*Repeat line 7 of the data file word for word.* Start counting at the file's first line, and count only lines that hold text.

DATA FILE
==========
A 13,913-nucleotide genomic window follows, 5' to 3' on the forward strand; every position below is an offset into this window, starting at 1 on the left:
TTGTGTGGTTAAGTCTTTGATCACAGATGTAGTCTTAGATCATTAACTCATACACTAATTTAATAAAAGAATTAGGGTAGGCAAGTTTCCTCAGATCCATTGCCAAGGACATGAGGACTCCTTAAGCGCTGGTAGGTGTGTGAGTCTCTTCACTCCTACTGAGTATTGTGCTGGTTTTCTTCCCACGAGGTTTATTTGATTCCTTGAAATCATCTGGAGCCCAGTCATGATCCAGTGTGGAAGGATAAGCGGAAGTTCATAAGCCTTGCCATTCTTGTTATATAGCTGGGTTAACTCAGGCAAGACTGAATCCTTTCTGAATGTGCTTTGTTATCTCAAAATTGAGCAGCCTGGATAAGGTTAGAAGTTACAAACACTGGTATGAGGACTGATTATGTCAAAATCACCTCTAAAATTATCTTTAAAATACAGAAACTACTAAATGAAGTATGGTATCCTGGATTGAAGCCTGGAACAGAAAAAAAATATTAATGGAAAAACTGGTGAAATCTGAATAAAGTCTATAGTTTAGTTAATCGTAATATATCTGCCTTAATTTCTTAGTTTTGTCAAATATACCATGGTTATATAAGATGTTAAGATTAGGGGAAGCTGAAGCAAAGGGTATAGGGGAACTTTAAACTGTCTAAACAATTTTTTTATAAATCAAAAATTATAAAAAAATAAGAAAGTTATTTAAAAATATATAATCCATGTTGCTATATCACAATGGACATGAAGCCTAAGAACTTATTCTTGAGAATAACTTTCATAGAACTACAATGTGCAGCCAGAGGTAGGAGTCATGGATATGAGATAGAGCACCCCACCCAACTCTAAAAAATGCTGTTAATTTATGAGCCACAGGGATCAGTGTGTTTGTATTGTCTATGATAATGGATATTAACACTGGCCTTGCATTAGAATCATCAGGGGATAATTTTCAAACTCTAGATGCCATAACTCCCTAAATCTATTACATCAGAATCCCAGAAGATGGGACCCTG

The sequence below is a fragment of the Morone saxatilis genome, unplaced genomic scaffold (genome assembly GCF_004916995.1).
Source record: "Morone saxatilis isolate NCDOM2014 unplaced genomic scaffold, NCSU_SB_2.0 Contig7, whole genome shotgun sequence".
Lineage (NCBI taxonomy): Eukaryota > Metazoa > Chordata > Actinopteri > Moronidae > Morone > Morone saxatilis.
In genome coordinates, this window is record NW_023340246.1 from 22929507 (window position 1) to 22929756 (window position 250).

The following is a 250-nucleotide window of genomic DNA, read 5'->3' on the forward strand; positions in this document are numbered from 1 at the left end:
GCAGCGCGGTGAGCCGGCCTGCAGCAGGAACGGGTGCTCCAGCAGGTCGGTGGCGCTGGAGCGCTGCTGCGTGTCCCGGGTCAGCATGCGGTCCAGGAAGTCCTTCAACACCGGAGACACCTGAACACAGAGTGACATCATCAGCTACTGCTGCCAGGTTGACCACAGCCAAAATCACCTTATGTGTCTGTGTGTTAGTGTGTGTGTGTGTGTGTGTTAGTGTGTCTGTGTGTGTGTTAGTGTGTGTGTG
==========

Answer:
The following is a 250-nucleotide window of genomic DNA, read 5'->3' on the forward strand; positions in this document are numbered from 1 at the left end: